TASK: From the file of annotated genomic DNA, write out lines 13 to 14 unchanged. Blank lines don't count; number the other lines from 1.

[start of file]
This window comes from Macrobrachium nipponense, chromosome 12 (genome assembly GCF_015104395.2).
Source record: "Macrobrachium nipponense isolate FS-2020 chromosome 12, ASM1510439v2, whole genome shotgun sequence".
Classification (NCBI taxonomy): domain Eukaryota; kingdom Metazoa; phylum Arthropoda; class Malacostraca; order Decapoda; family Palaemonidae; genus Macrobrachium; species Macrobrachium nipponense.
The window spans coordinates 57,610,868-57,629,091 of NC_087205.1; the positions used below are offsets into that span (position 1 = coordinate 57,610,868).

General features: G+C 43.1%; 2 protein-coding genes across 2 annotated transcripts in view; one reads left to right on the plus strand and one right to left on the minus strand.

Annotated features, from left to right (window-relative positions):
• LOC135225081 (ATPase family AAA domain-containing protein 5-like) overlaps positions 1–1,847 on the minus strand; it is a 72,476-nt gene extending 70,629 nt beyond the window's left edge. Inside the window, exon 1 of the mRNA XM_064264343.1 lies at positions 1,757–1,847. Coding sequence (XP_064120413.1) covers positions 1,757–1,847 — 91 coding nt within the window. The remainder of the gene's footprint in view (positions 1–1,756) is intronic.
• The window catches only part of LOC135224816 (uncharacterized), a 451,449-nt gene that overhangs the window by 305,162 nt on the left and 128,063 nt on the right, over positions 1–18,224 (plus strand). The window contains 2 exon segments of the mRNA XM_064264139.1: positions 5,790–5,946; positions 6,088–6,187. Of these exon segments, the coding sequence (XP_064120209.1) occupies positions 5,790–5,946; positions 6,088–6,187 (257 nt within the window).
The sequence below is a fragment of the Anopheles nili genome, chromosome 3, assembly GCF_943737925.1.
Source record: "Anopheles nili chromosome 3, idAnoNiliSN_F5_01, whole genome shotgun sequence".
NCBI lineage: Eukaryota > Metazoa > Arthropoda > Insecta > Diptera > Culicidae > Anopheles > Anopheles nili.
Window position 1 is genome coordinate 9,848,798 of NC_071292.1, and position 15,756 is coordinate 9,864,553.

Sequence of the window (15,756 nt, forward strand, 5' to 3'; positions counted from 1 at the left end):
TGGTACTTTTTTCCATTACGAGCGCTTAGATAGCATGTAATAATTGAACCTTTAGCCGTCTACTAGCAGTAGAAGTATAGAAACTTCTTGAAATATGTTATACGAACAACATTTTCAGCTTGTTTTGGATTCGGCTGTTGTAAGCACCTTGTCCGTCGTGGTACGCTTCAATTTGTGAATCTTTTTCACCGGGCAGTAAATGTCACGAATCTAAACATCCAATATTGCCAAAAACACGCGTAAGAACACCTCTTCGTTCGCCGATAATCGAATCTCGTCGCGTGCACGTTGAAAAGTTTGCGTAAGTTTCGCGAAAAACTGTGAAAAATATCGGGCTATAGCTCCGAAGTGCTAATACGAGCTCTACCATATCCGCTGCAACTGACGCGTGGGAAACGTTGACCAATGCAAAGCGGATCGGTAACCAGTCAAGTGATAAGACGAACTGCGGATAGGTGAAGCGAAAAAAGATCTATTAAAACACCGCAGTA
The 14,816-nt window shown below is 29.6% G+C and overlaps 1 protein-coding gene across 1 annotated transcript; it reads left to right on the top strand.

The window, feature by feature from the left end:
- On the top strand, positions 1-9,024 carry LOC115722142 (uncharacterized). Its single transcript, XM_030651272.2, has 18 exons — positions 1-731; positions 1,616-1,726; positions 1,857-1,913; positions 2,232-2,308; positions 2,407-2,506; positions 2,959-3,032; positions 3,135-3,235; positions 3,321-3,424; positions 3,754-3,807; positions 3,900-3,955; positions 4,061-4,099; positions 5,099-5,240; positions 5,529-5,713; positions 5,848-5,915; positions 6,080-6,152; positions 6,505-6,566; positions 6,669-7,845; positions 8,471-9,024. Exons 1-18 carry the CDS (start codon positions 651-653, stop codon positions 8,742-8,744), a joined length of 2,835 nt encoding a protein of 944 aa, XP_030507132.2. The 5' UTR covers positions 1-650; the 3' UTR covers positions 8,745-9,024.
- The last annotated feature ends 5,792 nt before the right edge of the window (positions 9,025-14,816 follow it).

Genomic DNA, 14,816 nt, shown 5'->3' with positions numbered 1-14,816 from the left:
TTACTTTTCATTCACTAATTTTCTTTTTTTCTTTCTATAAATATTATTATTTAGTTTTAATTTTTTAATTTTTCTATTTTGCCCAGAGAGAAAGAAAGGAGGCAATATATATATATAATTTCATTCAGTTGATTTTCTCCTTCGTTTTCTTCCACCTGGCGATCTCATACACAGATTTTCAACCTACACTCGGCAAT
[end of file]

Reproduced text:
Sequence of the window (15,756 nt, forward strand, 5' to 3'; positions counted from 1 at the left end):
TGGTACTTTTTTCCATTACGAGCGCTTAGATAGCATGTAATAATTGAACCTTTAGCCGTCTACTAGCAGTAGAAGTATAGAAACTTCTTGAAATATGTTATACGAACAACATTTTCAGCTTGTTTTGGATTCGGCTGTTGTAAGCACCTTGTCCGTCGTGGTACGCTTCAATTTGTGAATCTTTTTCACCGGGCAGTAAATGTCACGAATCTAAACATCCAATATTGCCAAAAACACGCGTAAGAACACCTCTTCGTTCGCCGATAATCGAATCTCGTCGCGTGCACGTTGAAAAGTTTGCGTAAGTTTCGCGAAAAACTGTGAAAAATATCGGGCTATAGCTCCGAAGTGCTAATACGAGCTCTACCATATCCGCTGCAACTGACGCGTGGGAAACGTTGACCAATGCAAAGCGGATCGGTAACCAGTCAAGTGATAAGACGAACTGCGGATAGGTGAAGCGAAAAAAGATCTATTAAAACACCGCAGTA